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A-Z Challenge: G is for…

Gornick’s Situation and Story

Memoir Writing

This post is one of 26 I am writing for the A-Z Challenge on the subject of writing a memoir. I’m not an expert in writing memoirs, but I’m exploring the topic with thoughts about writing one, and am happy to share the fruits of my exploration.

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MemoirWriting-Gornick

In her book, The Situation and the Story: The Art of Personal Narrative, Vivian Gornick differentiates between these two easily-confused terms. Actually, it’s not the terms that people confuse, because as far as I know Gornick is the only one who uses them. It’s the concept that there are two things going on.

Gornick’s “situation” is the collection of scenes, the where, who and what. The story is the emotional journey the narrator travelled while traversing the scenes. This is what the reader really wants to understand. Without a story, the situation has no interest, or not much.

To illustrate a major point in the book, Gornick describes a speech that moved her while others didn’t. When she analysed the reasons why this particular speech was different from the rest, she came to the conclusion that the speaker was able to choose who she needed to be for the purpose of the speech. That is, out of all her roles in her life, she chose the one that fitted the theme of her speech and stuck to it. She says, “Because the narrator knew who was speaking, she also knew why she was speaking.”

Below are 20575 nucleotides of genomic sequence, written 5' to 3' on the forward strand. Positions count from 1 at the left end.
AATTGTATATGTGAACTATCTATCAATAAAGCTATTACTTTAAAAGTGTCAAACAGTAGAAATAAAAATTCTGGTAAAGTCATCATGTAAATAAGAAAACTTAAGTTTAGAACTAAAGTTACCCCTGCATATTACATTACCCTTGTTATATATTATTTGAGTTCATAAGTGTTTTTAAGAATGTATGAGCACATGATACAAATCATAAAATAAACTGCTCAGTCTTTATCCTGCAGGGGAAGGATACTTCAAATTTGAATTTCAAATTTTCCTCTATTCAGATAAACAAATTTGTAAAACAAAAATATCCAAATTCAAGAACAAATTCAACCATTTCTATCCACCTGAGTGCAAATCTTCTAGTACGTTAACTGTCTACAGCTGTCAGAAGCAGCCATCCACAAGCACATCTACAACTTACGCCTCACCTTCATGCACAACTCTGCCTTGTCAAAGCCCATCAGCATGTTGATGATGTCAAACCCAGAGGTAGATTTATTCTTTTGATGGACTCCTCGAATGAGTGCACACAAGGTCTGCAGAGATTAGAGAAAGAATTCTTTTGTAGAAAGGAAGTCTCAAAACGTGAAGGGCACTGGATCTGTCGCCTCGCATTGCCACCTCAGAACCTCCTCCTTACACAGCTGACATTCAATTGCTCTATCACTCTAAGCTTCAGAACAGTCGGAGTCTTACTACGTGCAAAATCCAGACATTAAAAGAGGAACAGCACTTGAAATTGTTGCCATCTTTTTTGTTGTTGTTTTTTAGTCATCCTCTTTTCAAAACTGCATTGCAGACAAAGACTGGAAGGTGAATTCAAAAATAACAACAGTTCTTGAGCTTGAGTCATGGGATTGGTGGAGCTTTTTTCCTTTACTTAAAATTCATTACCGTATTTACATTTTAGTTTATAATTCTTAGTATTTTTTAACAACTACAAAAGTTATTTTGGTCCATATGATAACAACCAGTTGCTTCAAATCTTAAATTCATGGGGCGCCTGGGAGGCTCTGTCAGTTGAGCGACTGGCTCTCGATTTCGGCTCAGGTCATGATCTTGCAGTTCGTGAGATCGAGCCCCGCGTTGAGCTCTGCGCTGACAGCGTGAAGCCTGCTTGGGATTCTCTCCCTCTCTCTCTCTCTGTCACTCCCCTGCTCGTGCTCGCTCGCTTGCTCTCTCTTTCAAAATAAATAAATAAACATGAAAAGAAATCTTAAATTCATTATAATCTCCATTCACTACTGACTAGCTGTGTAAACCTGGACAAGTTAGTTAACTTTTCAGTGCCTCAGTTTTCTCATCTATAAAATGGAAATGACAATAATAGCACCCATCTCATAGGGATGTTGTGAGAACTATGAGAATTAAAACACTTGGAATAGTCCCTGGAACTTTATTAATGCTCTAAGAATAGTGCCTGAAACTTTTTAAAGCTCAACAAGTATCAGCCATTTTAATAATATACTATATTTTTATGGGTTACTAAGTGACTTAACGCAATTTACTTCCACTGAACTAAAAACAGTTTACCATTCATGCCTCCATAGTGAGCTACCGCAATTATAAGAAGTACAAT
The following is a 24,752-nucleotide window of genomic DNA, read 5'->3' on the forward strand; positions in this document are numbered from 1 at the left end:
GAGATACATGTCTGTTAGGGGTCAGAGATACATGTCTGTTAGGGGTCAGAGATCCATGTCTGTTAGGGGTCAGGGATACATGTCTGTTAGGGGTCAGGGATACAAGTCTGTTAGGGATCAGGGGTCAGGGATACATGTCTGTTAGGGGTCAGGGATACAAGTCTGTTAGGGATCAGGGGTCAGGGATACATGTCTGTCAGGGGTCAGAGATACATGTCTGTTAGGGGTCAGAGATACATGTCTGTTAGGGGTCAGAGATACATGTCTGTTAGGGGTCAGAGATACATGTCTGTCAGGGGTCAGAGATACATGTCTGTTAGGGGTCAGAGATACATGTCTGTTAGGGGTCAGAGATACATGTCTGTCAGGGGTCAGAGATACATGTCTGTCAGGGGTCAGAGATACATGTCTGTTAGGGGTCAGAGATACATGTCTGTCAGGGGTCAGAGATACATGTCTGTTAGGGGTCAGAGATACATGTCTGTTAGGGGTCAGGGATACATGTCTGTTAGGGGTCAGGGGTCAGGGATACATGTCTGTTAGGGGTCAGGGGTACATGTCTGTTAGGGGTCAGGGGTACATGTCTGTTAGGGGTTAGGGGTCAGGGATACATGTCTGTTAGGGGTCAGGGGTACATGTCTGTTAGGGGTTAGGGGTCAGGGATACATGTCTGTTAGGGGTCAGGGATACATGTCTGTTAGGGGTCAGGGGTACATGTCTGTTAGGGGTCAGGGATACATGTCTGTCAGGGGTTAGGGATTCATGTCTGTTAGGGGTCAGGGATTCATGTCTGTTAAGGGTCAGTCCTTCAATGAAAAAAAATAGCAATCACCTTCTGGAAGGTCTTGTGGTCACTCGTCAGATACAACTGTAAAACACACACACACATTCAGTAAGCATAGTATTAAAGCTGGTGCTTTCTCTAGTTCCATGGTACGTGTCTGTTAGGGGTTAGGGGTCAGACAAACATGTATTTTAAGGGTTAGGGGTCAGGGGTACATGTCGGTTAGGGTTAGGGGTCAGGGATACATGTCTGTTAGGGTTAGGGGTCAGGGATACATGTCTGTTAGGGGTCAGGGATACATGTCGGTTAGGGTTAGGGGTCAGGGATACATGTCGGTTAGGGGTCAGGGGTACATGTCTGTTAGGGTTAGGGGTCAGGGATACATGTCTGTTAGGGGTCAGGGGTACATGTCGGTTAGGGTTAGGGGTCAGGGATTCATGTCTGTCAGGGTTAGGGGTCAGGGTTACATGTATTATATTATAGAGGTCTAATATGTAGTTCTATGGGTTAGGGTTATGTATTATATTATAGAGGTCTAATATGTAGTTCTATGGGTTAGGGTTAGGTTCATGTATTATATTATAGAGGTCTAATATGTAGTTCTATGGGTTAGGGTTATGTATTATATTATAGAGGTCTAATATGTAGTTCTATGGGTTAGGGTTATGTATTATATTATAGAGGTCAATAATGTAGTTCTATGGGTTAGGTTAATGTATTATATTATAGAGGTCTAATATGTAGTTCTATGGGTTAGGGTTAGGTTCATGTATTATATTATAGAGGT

Who am I for the purpose of my memoir? I think I have to be a person who has been affected by social anxiety. The fact that I’m a wife, a mother, a sister, a cousin, a friend, a maths graduate, a former computer programmer, a dancer, a chief cook and bottle washer and more is only relevant if any of these roles have some bearing on social anxiety, or if social anxiety has affected these roles.

Do you know who you are?

By Miriam Drori

Author, editor, attempter of this thing called life.

4 replies on “A-Z Challenge: G is for…”

It’s very difficult to differentiate here. We may wear different hats for different roles, and for you social anxiety may be the overriding influence but being a wife influences being a mother and being a maths graduate may influence being a friend or a sister. You can’t isolate any one influence and I expect that the roles have had an effect, both positive and negative on your social anxiety and visa versa. Do you see what I mean?

Rosalind Adam is Writing in the Rain

I think so. And I think that’s what I was trying to say. So I might write about my friendships at university, but I wouldn’t write about the eccentric professor, however funny he was, because he has no connection with my social anxiety.

Hi, Well, golly gee…I hope after 79 years on this mortal coil, I know who I am. 🙂 Not enough space here to write all I’m thinking. I’m a mama, grandma, great grandma, have been a wife, now a widow, retired teacher/librarian, friend to many, quilter, crafter, writer, Sunday School teacher, but most of all a follower of Jesus. Thanks for the interesting post. Ruby

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